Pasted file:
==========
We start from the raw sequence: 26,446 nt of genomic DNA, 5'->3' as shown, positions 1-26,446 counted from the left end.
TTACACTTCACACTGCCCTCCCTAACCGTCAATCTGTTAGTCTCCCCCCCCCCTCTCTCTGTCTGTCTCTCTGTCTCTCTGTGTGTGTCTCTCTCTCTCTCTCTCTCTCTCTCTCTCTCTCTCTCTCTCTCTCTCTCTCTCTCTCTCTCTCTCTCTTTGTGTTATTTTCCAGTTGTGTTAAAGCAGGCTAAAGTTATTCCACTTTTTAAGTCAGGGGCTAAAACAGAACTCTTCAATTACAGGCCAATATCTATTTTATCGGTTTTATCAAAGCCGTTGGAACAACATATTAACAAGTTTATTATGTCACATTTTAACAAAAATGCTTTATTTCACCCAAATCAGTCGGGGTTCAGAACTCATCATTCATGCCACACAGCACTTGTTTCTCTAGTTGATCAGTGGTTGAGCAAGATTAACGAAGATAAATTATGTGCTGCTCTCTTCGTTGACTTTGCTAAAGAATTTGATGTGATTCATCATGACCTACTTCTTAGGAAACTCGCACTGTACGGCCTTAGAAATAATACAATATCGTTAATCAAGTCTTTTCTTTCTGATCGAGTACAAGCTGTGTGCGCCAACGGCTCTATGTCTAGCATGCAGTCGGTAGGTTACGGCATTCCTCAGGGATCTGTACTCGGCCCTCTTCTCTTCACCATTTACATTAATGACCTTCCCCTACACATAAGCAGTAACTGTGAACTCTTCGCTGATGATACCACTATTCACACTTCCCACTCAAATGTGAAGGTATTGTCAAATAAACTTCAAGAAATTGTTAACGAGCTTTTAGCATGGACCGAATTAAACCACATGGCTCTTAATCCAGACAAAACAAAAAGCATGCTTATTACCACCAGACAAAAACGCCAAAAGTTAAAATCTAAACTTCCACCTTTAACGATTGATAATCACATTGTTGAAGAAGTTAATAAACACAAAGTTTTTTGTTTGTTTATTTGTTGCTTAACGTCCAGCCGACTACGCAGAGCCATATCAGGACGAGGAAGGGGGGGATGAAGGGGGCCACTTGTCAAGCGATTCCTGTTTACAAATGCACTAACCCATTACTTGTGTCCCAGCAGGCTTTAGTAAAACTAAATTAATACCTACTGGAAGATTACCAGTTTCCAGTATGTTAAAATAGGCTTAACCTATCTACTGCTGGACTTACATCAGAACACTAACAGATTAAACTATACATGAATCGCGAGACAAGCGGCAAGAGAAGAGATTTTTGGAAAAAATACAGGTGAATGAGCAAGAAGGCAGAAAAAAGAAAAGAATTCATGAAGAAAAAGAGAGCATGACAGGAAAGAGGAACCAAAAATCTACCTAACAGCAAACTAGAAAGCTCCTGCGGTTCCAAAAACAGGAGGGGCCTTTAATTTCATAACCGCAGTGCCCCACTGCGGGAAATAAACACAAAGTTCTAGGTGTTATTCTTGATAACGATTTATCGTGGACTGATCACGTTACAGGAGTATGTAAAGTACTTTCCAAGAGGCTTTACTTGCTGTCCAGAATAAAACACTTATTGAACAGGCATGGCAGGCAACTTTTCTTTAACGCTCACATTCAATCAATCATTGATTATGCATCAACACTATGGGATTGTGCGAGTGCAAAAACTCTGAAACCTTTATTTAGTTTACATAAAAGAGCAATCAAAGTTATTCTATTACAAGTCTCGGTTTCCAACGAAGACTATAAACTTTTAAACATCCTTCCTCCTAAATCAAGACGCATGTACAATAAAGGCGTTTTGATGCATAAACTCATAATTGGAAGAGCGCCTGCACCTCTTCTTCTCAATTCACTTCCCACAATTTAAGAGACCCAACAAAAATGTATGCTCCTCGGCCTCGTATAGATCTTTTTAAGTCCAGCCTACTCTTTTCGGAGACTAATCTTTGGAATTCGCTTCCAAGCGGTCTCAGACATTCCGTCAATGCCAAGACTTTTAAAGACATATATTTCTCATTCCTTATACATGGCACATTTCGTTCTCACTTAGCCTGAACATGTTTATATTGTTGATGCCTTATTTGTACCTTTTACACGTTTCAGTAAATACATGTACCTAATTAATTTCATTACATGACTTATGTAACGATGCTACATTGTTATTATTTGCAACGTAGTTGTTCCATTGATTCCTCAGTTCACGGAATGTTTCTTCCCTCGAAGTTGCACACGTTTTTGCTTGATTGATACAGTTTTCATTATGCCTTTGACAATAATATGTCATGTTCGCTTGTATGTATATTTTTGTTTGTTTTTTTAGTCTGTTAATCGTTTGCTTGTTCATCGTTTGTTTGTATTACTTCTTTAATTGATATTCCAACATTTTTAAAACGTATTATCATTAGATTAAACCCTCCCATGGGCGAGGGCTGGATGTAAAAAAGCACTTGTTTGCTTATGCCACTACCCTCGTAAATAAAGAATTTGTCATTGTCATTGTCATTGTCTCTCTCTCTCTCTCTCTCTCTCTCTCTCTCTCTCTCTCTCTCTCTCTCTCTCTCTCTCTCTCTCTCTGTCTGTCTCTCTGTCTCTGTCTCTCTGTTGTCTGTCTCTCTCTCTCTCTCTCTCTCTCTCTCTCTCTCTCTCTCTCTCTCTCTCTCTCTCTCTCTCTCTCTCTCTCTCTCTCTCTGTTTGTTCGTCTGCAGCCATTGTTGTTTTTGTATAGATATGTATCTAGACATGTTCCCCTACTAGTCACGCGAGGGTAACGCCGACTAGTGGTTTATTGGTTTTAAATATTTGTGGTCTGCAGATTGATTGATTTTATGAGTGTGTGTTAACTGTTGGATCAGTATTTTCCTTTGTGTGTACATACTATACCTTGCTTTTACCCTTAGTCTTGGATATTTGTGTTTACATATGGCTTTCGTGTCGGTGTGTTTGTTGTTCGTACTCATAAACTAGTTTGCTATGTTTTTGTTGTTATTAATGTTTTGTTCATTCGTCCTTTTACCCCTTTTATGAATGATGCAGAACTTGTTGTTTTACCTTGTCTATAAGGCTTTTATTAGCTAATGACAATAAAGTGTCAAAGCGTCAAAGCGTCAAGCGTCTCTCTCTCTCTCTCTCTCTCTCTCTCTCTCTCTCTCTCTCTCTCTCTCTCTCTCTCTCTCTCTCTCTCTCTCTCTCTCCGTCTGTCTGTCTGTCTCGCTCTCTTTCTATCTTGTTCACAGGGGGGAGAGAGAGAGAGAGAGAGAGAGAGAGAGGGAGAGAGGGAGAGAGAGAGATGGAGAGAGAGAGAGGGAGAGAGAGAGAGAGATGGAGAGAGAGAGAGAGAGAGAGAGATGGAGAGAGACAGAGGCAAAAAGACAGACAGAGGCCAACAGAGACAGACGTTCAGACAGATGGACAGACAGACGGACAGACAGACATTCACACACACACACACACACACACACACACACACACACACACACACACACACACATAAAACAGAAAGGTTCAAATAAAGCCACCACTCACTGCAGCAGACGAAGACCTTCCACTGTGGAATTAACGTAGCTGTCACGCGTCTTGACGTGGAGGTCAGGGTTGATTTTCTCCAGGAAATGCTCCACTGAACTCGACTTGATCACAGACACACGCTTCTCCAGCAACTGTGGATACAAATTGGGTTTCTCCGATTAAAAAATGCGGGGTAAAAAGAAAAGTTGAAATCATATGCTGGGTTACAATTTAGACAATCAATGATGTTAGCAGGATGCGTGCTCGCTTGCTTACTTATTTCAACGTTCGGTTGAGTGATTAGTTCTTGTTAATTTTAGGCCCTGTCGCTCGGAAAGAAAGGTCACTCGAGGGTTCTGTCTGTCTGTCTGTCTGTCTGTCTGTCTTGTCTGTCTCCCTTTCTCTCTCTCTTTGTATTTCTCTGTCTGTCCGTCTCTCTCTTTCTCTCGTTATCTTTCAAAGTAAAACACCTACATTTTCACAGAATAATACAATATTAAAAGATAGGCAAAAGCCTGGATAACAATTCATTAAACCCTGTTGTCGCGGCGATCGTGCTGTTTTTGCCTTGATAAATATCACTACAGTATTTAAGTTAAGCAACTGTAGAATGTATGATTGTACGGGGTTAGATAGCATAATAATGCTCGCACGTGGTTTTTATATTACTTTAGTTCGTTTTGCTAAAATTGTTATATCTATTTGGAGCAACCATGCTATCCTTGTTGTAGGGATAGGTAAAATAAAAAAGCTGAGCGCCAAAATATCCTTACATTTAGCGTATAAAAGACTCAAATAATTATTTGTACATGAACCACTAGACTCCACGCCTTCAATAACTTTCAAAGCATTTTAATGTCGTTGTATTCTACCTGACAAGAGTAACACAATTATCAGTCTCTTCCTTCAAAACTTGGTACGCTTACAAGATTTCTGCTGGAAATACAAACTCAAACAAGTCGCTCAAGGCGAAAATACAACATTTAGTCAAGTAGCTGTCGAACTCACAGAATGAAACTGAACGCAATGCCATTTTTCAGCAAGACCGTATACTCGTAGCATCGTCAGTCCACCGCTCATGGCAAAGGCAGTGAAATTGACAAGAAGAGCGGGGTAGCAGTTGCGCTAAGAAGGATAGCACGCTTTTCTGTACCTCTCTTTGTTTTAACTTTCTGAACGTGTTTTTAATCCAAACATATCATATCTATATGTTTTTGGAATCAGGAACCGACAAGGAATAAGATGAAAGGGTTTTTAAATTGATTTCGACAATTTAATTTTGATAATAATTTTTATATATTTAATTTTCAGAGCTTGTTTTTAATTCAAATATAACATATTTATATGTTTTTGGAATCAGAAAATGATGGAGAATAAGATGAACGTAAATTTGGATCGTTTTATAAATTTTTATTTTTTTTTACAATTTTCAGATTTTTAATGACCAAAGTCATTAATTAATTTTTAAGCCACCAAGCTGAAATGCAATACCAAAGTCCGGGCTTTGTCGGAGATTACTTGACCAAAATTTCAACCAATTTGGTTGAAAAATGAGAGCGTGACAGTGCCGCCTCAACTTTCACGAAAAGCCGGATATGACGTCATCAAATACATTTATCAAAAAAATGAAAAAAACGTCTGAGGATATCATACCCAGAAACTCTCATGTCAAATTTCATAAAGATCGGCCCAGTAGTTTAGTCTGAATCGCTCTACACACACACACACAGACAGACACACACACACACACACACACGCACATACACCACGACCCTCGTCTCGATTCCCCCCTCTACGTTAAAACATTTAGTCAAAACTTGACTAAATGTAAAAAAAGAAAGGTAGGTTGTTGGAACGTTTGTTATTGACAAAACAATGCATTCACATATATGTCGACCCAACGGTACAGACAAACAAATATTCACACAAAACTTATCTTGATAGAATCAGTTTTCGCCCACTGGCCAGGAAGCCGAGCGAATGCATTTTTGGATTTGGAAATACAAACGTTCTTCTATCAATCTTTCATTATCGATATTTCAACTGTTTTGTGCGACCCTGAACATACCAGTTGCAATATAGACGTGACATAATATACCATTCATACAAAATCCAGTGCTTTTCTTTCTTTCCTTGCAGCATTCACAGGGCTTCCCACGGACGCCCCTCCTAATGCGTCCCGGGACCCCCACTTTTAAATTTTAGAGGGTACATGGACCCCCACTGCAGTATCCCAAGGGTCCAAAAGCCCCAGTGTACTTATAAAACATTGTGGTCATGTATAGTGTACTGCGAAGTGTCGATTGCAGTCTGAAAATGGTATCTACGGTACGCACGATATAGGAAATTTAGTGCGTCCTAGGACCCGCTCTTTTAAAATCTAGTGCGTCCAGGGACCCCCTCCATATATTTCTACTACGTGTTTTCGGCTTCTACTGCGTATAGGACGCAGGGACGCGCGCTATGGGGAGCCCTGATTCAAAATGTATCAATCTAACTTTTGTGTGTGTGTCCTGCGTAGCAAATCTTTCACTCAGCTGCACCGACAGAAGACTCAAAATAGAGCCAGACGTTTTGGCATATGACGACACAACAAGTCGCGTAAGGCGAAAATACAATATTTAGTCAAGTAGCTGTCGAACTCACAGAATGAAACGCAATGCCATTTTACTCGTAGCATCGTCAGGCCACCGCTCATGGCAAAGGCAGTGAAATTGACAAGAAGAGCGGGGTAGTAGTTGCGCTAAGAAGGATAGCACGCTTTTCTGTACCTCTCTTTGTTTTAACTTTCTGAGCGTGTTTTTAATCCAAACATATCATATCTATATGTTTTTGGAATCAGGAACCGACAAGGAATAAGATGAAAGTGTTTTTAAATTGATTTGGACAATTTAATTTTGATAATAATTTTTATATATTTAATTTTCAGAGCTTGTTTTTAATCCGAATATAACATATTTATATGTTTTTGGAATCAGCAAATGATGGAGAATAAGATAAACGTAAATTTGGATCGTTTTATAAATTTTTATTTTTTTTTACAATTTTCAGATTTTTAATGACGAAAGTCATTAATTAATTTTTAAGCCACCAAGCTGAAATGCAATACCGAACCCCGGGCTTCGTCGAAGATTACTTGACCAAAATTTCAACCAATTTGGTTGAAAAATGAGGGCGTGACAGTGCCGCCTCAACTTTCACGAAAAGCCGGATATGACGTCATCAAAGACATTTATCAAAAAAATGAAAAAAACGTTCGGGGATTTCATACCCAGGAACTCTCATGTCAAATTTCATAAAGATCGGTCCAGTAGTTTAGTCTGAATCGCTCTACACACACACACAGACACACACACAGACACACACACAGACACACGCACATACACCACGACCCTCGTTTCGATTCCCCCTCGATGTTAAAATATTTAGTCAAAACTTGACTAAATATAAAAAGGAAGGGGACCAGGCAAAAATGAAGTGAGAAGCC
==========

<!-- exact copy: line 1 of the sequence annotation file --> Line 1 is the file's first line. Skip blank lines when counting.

We start from the raw sequence: 26,446 nt of genomic DNA, 5'->3' as shown, positions 1-26,446 counted from the left end.